To be fair, an attorney may not necessarily be trying to pad a bill when providing incorporation advice and suggesting multiple entities – but the attorney may not be fully aware of all the tax consequences of the entities, and their interactions, that they propose.
Very, very important - if you are considering entering into a business enterprise visit your tax professional and your accountant (if not the same person or firm) before you visit your attorney.  Often times getting out of an entity formed in error can be more expensive than forming the entity. 

It may turn out that you don’t need the attorney at all – a one-person LLC or corporation can be formed easily and inexpensively directly with the appropriate state agency online without a lawyer.  And it is important to be aware that formal incorporation is not always the best way to go for a one-person business (although being an LLC, if not a corporation, is). 

However if there are more than one individuals involved in the business, more often than not you will need a lawyer to make sure that you are fully protected – from your potential partners in the enterprise.  You may need a lawyer to draw up the business agreements for the partnership and your own personal lawyer who represents you alone to review the agreements.

Bottom line – when considering going into business consult a tax professional first!


Tuesday, June 9, 2015


Thankfully the IRS took the word “qualified” from their periodic tweet about the online database.  They now tweet – “#IRS launches a new public directory of federal #tax return preparers http://go.usa.gov/hsY4”.  I hope my complaints were one reason.  The description is still incomplete and misleading.  It should say “federal tax return preparers with IRS-recognized designations”.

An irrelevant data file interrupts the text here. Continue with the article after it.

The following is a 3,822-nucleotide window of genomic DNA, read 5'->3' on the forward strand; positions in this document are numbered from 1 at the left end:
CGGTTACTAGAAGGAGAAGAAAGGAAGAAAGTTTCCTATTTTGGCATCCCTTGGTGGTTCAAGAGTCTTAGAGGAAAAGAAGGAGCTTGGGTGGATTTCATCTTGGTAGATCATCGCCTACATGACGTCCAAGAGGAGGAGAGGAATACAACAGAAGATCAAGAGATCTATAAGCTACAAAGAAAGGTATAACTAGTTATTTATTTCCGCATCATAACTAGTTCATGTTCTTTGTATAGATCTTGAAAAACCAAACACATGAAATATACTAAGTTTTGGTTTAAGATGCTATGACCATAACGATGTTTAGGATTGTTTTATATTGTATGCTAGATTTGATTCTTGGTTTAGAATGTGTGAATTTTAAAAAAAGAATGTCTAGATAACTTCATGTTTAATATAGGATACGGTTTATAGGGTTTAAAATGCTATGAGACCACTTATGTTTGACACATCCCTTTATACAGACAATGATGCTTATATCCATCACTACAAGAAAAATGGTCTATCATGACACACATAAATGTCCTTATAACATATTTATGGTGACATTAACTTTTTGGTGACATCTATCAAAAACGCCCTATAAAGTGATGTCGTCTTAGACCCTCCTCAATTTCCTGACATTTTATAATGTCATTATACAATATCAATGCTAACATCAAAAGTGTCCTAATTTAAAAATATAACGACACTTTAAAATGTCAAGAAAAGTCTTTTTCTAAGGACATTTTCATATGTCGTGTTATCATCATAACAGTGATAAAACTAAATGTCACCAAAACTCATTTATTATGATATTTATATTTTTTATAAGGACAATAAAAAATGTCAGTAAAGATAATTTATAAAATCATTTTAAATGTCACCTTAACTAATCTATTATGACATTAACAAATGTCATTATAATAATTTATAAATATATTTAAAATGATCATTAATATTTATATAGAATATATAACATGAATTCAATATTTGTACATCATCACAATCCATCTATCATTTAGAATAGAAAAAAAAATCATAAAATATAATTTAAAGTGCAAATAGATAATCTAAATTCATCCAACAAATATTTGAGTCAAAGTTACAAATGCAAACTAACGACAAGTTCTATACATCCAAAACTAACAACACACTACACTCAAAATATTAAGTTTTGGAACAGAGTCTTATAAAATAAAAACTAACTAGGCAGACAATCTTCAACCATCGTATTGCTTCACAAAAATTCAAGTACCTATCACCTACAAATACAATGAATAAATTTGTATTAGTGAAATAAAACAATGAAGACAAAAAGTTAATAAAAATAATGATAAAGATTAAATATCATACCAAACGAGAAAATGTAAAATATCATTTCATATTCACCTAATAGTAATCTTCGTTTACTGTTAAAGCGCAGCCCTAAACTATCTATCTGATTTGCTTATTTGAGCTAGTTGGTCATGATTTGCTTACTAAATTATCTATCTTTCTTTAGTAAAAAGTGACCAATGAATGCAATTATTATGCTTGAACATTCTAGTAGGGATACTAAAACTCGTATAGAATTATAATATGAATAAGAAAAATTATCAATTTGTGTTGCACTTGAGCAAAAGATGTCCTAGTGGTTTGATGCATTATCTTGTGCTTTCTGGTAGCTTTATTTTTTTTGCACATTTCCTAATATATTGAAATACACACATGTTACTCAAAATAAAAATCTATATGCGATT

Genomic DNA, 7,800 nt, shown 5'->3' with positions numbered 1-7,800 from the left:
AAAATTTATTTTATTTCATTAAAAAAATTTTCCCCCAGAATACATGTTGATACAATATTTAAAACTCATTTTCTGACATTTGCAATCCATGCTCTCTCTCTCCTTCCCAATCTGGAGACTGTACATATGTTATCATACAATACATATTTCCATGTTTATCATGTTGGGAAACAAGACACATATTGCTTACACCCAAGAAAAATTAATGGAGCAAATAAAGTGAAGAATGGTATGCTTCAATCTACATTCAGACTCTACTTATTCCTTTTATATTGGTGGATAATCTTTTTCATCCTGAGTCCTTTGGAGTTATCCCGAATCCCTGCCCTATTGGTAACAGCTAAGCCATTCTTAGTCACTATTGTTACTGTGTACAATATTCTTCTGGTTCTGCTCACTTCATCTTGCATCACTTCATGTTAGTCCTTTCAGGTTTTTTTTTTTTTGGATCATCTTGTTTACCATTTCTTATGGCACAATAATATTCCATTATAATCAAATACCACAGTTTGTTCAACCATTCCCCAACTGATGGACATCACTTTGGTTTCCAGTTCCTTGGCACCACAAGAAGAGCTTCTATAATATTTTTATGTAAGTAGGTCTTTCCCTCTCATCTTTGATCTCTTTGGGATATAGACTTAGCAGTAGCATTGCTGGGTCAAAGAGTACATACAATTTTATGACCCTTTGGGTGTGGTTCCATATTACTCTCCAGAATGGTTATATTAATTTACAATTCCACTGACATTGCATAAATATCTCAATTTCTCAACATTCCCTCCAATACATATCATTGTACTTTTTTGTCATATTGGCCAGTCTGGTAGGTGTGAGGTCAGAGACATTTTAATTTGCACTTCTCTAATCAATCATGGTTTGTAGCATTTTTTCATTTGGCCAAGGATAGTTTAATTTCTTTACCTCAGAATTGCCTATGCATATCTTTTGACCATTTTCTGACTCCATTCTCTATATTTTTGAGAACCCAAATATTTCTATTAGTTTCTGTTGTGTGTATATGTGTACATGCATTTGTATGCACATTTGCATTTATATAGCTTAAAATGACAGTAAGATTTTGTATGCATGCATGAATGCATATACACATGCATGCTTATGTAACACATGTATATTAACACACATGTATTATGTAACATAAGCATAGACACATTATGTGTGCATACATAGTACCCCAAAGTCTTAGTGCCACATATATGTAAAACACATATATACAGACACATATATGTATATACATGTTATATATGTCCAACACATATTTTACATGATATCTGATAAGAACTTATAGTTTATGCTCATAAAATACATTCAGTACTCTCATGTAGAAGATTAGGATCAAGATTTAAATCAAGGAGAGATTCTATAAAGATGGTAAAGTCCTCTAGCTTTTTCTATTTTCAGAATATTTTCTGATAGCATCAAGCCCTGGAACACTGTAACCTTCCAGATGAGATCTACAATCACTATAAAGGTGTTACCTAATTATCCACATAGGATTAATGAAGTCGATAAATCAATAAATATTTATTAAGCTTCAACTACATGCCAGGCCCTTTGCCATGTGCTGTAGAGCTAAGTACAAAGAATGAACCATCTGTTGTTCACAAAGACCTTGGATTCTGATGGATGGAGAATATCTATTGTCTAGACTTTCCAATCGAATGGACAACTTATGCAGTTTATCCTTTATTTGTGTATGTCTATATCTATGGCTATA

* Tax pros – Is April 15th Sacred?  My answer at THE TAX PROFESSIONAL is yes. 

New posts will now appear on Wednesday – so be sure to check back tomorrow.

* And check out this week’s post at BOB’S BABBLINGS.  

* Kay Bell tells us “H&R Block Explores Virtual Tax Preparation” at DON’T MESS WITH TAXES.

Henry and Richard would do better to explore competent and reasonably priced tax preparation!

* Trish McIntire covers a timely topic in “Taxing Garage Sales”.

I have presented an alternative to the garage or yard sale that could actually end up putting more money in your pocket.  See my 2011 post “Spring Cleaning Tax Savings”.

Why I wouldn’t have a garage sale –

Do you really want the great unwashed masses tramping through your yard or garage, and possibly your house as well? This activity usually wastes a full day, is loaded with potential for agita, and in the end you never get what your stuff is really worth. During the last hour of the sale you often end up almost giving away what is left just to get rid of it.”

* At DINESEN TAX TIMES Jason Dinsesn continues his series of posts on “Breakeven Analysis for Small Businesses” with a discussion of “Service Providers and Not-for-Profits”.


Let’s face it – the families who “star” in reality tv excrement are not chosen because they are average, or normal, or responsible.  They are chosen because they are self-absorbed and self-important, behave outrageously, and, to be kind, are not the brightest bulbs on the tree.
Let’s not be kind.  They are chosen because they are quite literally “no smarter than a fifth grader” (and I am talking about the parents and not any of the actual fifth graders).

The very fact that they involve their young children in such an enterprise is proof in itself that the mothers and fathers are bad parents.

So it should be no surprise when it turns out than some are bigots, religious fanatics, or perverts – not unlike many of their viewers.


Friday, June 5, 2015


* Tax pros – have you seen the new post at THE TAX PROFESSIONAL yet?   And please tell your fellow tax preparers about THE TAX PROFESSIONAL.

* And check out this week’s post at BOB’S BABBLINGS for some I LOVE LUCY trivia.    

* Jason Dinesen continues his class in “History of Marriage in the Tax Code” with “Part 9: After Poe v. Seaborn” at DINESEN TAX TIMES.